In terms of rules…that’s pretty much it. This is light for any RPG, and the few rules that are included are what many people would consider “the good stuff”: cool abilities and cool items are still defined in the game, but with the sole exception of the roles themselves there is little gating between players and their choice of good stuff. Quest took a page from games like Troika and Electric Bastionland which are heavily defined by the unique characters they describe, and mixed that idea with the admittedly addictive formula of D&D class-and-level advancement. To hop on my favorite soapbox, Quest gets rid of a whole lot of RPG design truisms, but keeps the couple that the designer thinks are actually fun.

With all this talk of how light the system is, you may note the 155 page count and think that we’re seeing the most significant page count inflation this side of Mörk Borg. Indeed, Quest and Mörk Borg have something in common, which is deliberate design. While Mörk Borg is deliberately designed to be evocative and dreadful, Quest is deliberately designed to be an easy RPG to read, play, and run.

The Document

The first thing you notice about the Quest PDF is that it’s in landscape format. Given that the book is not in landscape format, it’s a fairly standard A5-sized book from what I can see from pictures (I only bought the PDF to review this), this means that the PDF and book versions are laid out differently. I wish more game publishers would do this, though I do concede its difficulty. Still, in a game like Quest the use of page-sized layout and whitespace for readability necessitates different strategies for a page in a book and a page on a monitor, and I’m glad that someone both realized this and put in the work for it.

Beyond the layout, which yes, is good, I want to point out the number of things integrated into the flow of the document. I love character creation, even though there’s basically no interfacing with the rules (choose a Role, that’s it). Character creation is essentially a Mad-Libs page but each entry gets a spread of ideas and jumping off points to help inspire players. I’d note here that D&D has nothing of this vein in character creation, so even without rules we’re still providing a better framework on which to build interesting characters.

The GMing advice is also well done. I wouldn’t call these frameworks original; in fact, I can see which games the designer is cribbing from pretty clearly. That said, it’s presented in a straightforward and understandable manner, and there are plenty of examples that can help even the most novice GM prep an adventure. The GM section includes frameworks for worldbuilding and player safety as well as the nitty-gritty of running a game, which makes it more complete than the analogous sections in many other games.

The last point I’d make about the document is not entirely independent of the rules, but was likely foreshadowed by my comparisons to Maze Rats and Mörk Borg. Quest is an OSR game at its heart. While much of the advice is directed towards creating narrative and compelling characters, Quest slots neatly in alongside many modern OSR games as a lightweight system which is intended as a final arbiter rather than narrative builder. I don’t doubt that the designer read and was inspired by a wide number of games, as I noted above I can see the fingerprints of quite a few. But when it comes down to it, Quest would run old D&D modules just fine. Looking at the first official campaign, The Reach, it’s clear that sandbox play should be quite compatible with the system as well. In an ironic twist, being willing to dispense with old standbys helped create a great old-school game.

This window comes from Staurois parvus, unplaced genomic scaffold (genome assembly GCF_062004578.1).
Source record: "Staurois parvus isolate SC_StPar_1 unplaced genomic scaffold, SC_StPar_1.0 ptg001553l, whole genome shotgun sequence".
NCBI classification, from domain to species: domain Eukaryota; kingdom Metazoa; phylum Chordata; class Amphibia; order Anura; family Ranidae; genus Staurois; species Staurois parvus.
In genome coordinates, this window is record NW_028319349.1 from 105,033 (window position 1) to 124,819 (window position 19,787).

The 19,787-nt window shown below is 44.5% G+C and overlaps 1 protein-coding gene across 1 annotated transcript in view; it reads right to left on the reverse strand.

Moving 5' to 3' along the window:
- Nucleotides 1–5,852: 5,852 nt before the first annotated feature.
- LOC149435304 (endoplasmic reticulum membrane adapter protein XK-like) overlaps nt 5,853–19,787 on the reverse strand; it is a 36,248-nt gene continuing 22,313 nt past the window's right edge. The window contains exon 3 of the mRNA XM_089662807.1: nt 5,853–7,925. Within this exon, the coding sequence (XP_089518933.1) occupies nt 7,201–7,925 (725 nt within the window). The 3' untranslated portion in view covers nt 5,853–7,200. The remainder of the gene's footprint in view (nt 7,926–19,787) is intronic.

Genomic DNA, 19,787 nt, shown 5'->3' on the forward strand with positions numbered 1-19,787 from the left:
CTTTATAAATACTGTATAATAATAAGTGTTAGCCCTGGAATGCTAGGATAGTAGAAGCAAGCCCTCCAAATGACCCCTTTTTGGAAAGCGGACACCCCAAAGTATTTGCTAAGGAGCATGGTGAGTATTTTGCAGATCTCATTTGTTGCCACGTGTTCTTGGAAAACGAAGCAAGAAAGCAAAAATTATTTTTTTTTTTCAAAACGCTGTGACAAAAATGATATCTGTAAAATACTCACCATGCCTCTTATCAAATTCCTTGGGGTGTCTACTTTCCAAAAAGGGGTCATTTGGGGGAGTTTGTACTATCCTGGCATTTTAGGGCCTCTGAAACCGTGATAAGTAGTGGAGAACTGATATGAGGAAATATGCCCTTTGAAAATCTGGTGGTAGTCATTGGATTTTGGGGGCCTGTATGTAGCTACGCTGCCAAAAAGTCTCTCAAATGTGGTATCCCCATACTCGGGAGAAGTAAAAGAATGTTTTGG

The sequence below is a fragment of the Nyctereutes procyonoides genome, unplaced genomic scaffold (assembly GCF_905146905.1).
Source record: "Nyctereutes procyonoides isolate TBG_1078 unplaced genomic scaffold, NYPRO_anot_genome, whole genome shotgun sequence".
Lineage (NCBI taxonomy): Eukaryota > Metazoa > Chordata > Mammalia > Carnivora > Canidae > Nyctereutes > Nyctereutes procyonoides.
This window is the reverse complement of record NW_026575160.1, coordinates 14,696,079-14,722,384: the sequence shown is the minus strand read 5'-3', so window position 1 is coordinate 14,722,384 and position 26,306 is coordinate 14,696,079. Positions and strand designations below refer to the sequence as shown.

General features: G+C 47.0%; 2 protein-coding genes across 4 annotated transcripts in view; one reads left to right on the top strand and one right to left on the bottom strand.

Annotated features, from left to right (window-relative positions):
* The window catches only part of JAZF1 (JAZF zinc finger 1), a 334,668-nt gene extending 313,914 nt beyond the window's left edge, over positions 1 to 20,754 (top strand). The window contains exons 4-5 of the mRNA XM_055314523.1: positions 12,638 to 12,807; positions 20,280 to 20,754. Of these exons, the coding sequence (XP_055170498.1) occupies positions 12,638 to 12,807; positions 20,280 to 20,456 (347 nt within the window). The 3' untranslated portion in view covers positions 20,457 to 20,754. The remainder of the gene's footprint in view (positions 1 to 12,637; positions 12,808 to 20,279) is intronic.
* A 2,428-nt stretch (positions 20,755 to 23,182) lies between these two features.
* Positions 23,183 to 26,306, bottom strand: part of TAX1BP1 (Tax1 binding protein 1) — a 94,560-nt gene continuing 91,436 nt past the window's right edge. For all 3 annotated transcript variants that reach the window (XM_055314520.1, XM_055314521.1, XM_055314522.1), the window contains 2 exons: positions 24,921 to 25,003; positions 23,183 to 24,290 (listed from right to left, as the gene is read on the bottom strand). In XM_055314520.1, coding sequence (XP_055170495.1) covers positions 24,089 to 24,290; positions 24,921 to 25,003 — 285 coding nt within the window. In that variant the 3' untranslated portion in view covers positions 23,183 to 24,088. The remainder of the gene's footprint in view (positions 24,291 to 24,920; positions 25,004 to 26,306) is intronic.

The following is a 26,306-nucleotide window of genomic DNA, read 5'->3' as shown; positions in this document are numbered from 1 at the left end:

I liked Quest. I do tend to like my games more robust, but then again in many ways I’m not the target market for this game (I don’t think anyone who has played GURPS for as long as I have is the target market). I will make an observation about the game’s burgeoning social media status: while the fact that the designer is the editor of an online publication can’t be ignored, what’s likely equally responsible for the game’s visibility as Sottek’s own marketing experience is the fact that it’s perfect for streaming. No math, lots of cool abilities still detailed, and fiction-forward character creation and GMing advice which translates well for audience-driven play. Now that I’ve read the game, I can say Quest isn’t going to upend any existing hierarchy, even with Wizards/Hasbro PR making unforced error after unforced error these days. That said, one need not start any revolutions to be successful, and I think that Quest’s combination of retaining the most interesting parts of D&D while making it simple and elegant is going to make the game quite successful indeed.

Quest is available from the Adventure Guild website at https://www.adventure.game/.